On the street
Well, I only tried out one hair style, that was Jennifer Aniston’s ‘Friends’ haircut, and I actually liked it, so I didn’t regret it at all.
Marci Rhodeman, owner of Avanti Salon, 1540 Wakarusa Drive, says she has a client who brings a picture of Victoria Beckham to every haircut appointment.
“Well, maybe not every time,” Melinda Zilliox says, “but, yes, I have.”
Zilliox, a probation officer for the Douglas County District Court, has been sporting variations of the former Posh Spice’s angled bob for three years.
“Sometimes we’ve gone a little bit shorter or maybe a little longer. Maybe not quite so angled,” she says. “We’ve tried different things. And mine has bangs.”
Rhodeman says clients have been copying Hollywood coifs, as seen on the pages of Us Weekly or In Style magazines, since she entered the business nine years ago.
“It’s always kind of been the graduated bob,” she says. “Back then, it was TLC — that music group — and T-Boz’s look. It was short and stacked. Styles are less complicated now.”
Coveting the locks of the famous is nothing new, of course. Trendsetting stars go way back, from Meg Ryan and Jennifer Aniston in the ’90s to Twiggy in the ’60s and Marilyn Monroe in the ’50s.
What regular people tend to forget is that celebrities have personal stylists who often spend hours getting the star’s hair paparazzi-ready. Some styles can be high-maintenance for do-it-yourselfers.
“You have to take into consideration the person’s hair texture,” Rhodeman says. “You have to consider lifestyle, how they dress, how much time they want to spend on their hair, and how they feel about using products. If someone says they’re ‘wash and wear,’ I don’t want to give them a look with lots of layers. If it’s something super trendy, it takes a lot of work.”
Kyra Rouser, a stylist at Sizzors, 600 Lawrence Ave., reminds her clients that all hair is not alike, even with the proliferation of products on the market today.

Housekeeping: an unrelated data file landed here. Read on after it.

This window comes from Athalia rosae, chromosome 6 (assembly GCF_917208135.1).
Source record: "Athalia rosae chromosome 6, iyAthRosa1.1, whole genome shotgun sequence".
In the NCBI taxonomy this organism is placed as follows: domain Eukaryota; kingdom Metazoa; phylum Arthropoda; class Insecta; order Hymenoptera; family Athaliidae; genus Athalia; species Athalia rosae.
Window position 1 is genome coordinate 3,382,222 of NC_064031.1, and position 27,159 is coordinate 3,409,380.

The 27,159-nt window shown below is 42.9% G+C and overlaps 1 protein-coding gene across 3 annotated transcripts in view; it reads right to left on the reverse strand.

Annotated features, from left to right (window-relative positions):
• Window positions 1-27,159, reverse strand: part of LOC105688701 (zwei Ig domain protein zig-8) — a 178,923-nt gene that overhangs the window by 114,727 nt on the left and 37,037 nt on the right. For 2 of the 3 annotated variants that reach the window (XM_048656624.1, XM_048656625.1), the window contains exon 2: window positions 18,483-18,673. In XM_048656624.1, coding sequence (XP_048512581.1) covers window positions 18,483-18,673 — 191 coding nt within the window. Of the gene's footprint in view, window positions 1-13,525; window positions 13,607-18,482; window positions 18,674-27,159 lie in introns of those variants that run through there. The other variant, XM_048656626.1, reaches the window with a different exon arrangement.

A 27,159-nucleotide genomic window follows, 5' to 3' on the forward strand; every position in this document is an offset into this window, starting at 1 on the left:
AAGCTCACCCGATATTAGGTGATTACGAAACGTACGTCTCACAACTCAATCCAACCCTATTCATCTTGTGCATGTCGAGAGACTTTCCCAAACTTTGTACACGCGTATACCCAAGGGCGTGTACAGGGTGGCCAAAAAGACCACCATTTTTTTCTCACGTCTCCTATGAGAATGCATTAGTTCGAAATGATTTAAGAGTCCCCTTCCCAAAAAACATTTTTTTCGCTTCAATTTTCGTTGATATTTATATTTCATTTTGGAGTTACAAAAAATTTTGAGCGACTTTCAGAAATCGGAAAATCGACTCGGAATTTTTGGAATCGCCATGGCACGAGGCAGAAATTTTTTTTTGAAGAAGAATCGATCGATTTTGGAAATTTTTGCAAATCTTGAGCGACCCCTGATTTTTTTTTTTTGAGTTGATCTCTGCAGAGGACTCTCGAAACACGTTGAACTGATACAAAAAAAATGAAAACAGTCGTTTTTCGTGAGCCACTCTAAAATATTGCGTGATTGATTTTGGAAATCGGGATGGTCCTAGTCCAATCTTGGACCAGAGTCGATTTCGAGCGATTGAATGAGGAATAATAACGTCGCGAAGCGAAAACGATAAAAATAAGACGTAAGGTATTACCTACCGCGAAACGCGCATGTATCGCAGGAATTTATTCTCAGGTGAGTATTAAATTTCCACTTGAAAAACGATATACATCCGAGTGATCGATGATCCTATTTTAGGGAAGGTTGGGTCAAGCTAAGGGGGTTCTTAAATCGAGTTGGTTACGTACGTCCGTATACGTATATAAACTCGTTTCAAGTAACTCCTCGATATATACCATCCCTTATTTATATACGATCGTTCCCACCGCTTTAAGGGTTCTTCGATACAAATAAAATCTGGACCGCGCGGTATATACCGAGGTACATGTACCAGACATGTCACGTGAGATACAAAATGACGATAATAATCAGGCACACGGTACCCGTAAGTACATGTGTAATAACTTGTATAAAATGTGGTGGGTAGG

“I tell them you’re going to have to fight your hair every day,” Rouser says. “Let’s do something that your hair wants to do, so that you’re not fighting it every day.”
Still, Rouser sees her fair share of magazine photos with the latest, cutting-edge styles.
“There’s Maggie Gyllenhaal, which is kind of a shoulder-length messy shag,” she says, “And Jessica Simpson is always a popular one. It’s long and layered with blond highlights. I also get requests for Kim Kardashian and Halle Berry.”
Rouser rocks the Rihanna look herself, which she calls “short and sassy.”
“Mine is asymmetrical because I think it’s more flattering to the face,” she says, “and everybody has a better side. My shorter side is on my better side, and I have the longer side covering up my not-so better half. But, many of my customers want symmetry.”
Some of the latest styles are short-short looks, like the pixie cut worn recently by Michelle Williams, which isn’t a success on everyone.
“It’s definitely shaped for more of an oval-shaped face,” Rouser says, “but that’s not a deal-breaker. More than the shape of your face and your body type, it’s your personality. You’ve got to have a big personality. You need confidence to wear those short styles.”
Niki Foy is a senior stylist at Headmasters, 809 Vt. She says celebrity hair copycats aren’t exclusively female.
“You’d be really surprised at how many guys bring in pictures that they’ve printed from the Internet,” she says.
Foy says male hair role models include Johnny Depp, David Beckham and whoever is “of the moment.”
“Guys bring in pictures of guys who are cool,” she says. “Not necessarily who has the best hair. For instance, when Shaun White won all the Olympic snowboarding events, all the guys wanted to have crazy messy hair like Shaun White. Now that “Mad Men” is so popular, all the guys are switching to the ’60s and wanting to have the really coifed, slicked-back hair, which is great because it’s such a great style.”
Foy speculates that most people simply admire the actor or the actress, not necessarily the haircut.
“So, they think that’s that how they’re going to look,” she says. “I actually had a guy bring in a picture of Brad Pitt with a buzz and I had to explain to him that all he had was a buzz and he could get that for five dollars at the barber shop. But, he wasn’t going to look like Brad Pitt afterwards. It’s kind of heartbreaking to have to tell somebody that.”
Zilliox returned to Avanti Salon last week for another Victoria Beckham cut. But, she adds, it’s more like Victoria circa 2007.
“She has a little pixie now, but I’m not going to do that,” Zilliox says. “That’s a little too daring for me.”